Looking back today, it’s hard to believe this was such a flop. First of all, how can you argue with a film that starts off with the line, “One time, my cousin Walter got a cat stuck in his ass…true story”? The then-slightly-unknown Jason Lee delivers a hilarious monologue about Walter, which became one of Smith’s trademarks (cousin Walter also broke his neck trying to suck his own penis, and jerked off in public on a plane). Jason Lee’s character, Brodie Bruce, delivers this story over a short, jazzy number from composer Ira Newborn that appears a few times throughout the film. Brodie completes his story, and the film launches into one of Smith’s most classic title credits. The credits display each character in the form of a comic book, as the track “Social” by the obscure Lookout! Records band Squirtgun plays. For being the only widely known song by Squirtgun (it’s the only one I ever found in my Napster days), it is actually a pretty decent tune, and was actually suggested to the film’s music supervisor by none other than Billie Joe Armstrong.
Then the film starts, and we meet the two protagonists, TS and Brodie. TS is played by the unlikeable Jeremy London, twin brother to the much better Jason London (Randall “Pink” Floyd of Dazed and Confused). TS has issues with his girlfriend going on a dating game show because it interferes with his blah blah blah… a typical boyfriend-girlfriend fight to kick off a movie. In the next (and better) scene, Brodie Bruce is passed out against a wall plastered with images of superheroes (again, one of Smith’s many fetishes). As he lies there with Shannon Doherty knocking on his skull, the then-unknown Silverchair has a song playing entitled “Stoned”. While the song’s intro is distorted, loud, and screams 1995, the song itself it a bit more mellow and fits the mood of Brodie’s spaced-out lifestyle, which involves Sega Genesis, comic books, and, naturally, malls. As the song ends, Doherty’s character Rene breaks up with Brodie.
As she says her harsh and mean good-bye, she tosses a letter to Brodie as the cue for the song “Seventeen” by Sponge kicks in. You all might remember Sponge’s more widely known track, “Plowed”, which appeared in Empire Records but did not show up on the album. While Sponge has always been historically documented for the one-grunge-hit wonder, I am always brought back to “Seventeen” when I read their name. The song itself is a good alt-rock number, with its dirty-sounding chords, monotone “la la la” chorus, and strung-out lyricism. It is also at this point that TS and Brodie combine forces and decide on the one solution to “ease their simultaneous-double loss.” Brodie, the mallrat that he is, convinces TS to join him at the mall with one simple persuasion (which in all honesty would be enough to convince me), “Oh come on man! They got these new cookies at the cookie stand, you gotta try them, they’re awesome!”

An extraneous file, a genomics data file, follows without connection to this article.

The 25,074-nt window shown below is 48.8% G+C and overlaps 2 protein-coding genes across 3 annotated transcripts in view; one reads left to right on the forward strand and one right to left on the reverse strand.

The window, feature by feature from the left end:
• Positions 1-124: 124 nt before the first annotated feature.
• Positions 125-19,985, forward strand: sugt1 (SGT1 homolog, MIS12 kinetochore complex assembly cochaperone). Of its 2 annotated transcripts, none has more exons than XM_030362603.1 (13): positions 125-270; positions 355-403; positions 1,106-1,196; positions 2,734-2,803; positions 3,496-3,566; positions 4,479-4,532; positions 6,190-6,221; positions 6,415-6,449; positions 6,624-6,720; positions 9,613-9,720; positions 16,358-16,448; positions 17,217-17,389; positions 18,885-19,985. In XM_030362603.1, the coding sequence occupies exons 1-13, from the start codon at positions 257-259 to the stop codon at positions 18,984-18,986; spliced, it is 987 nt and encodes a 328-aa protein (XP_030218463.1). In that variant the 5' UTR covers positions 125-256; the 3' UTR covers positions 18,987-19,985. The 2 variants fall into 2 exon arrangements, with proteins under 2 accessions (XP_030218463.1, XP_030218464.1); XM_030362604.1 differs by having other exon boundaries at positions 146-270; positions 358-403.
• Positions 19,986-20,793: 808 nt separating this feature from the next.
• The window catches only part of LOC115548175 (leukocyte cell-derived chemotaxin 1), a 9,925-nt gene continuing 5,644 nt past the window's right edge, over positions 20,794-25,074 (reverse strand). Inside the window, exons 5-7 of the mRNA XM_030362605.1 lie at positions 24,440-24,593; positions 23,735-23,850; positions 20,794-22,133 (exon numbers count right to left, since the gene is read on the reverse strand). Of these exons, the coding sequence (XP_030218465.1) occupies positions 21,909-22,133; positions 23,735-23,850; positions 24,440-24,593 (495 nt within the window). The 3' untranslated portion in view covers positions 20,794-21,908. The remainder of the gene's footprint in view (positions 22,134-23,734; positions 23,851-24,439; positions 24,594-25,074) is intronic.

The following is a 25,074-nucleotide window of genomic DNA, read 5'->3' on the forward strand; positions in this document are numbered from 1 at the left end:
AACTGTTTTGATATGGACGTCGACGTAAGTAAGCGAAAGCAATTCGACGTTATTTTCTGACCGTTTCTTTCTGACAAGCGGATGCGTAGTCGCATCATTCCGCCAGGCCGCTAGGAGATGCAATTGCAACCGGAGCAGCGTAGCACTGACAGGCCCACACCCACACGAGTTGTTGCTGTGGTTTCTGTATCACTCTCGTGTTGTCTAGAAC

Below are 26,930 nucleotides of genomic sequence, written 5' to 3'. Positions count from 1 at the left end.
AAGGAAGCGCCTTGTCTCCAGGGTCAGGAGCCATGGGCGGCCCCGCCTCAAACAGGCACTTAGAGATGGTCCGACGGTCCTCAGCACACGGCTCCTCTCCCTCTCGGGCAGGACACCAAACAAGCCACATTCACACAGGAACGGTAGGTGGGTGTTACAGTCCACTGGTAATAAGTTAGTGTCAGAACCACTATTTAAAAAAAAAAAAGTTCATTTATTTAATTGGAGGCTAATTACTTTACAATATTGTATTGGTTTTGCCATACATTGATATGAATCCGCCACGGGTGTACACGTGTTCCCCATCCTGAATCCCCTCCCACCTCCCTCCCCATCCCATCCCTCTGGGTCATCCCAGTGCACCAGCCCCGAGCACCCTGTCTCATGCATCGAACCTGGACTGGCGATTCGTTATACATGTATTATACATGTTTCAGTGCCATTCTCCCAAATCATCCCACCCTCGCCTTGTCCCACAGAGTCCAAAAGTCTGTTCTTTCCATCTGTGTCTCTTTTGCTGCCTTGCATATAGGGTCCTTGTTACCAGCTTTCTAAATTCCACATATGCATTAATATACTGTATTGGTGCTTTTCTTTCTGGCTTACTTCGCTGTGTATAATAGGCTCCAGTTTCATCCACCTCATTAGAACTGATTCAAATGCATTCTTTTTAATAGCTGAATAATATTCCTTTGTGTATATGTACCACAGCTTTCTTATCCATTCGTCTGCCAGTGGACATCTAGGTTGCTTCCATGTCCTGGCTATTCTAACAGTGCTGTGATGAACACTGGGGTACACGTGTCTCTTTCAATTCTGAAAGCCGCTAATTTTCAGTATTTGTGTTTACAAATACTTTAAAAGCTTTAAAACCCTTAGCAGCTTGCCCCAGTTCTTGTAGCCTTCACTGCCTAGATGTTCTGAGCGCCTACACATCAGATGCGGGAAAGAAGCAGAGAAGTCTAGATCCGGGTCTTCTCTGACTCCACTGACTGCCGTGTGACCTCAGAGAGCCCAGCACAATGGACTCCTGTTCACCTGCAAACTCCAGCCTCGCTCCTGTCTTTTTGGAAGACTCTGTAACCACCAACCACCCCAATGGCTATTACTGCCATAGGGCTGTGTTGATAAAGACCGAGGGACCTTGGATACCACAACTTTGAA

As Brodie and TS embark for the mall post-haste, the Bush B-side “Bubbles” plays, which always reminded me of some old Alkaline Trio tracks. The song captures the excitement, the motion, and the arrival of Brodie and TS at the mall perfectly. A shortened version of the song’s intro is played as they drive, and it then skips the verse and goes into the chorus as Brodie shouts, “I love the smell of commerce in the morning.” Clerks favorites Jay and Silent Bob return to the screen just a moment later to another original track from Newborn, while we get to see one of Jay’s hilarious dance routines.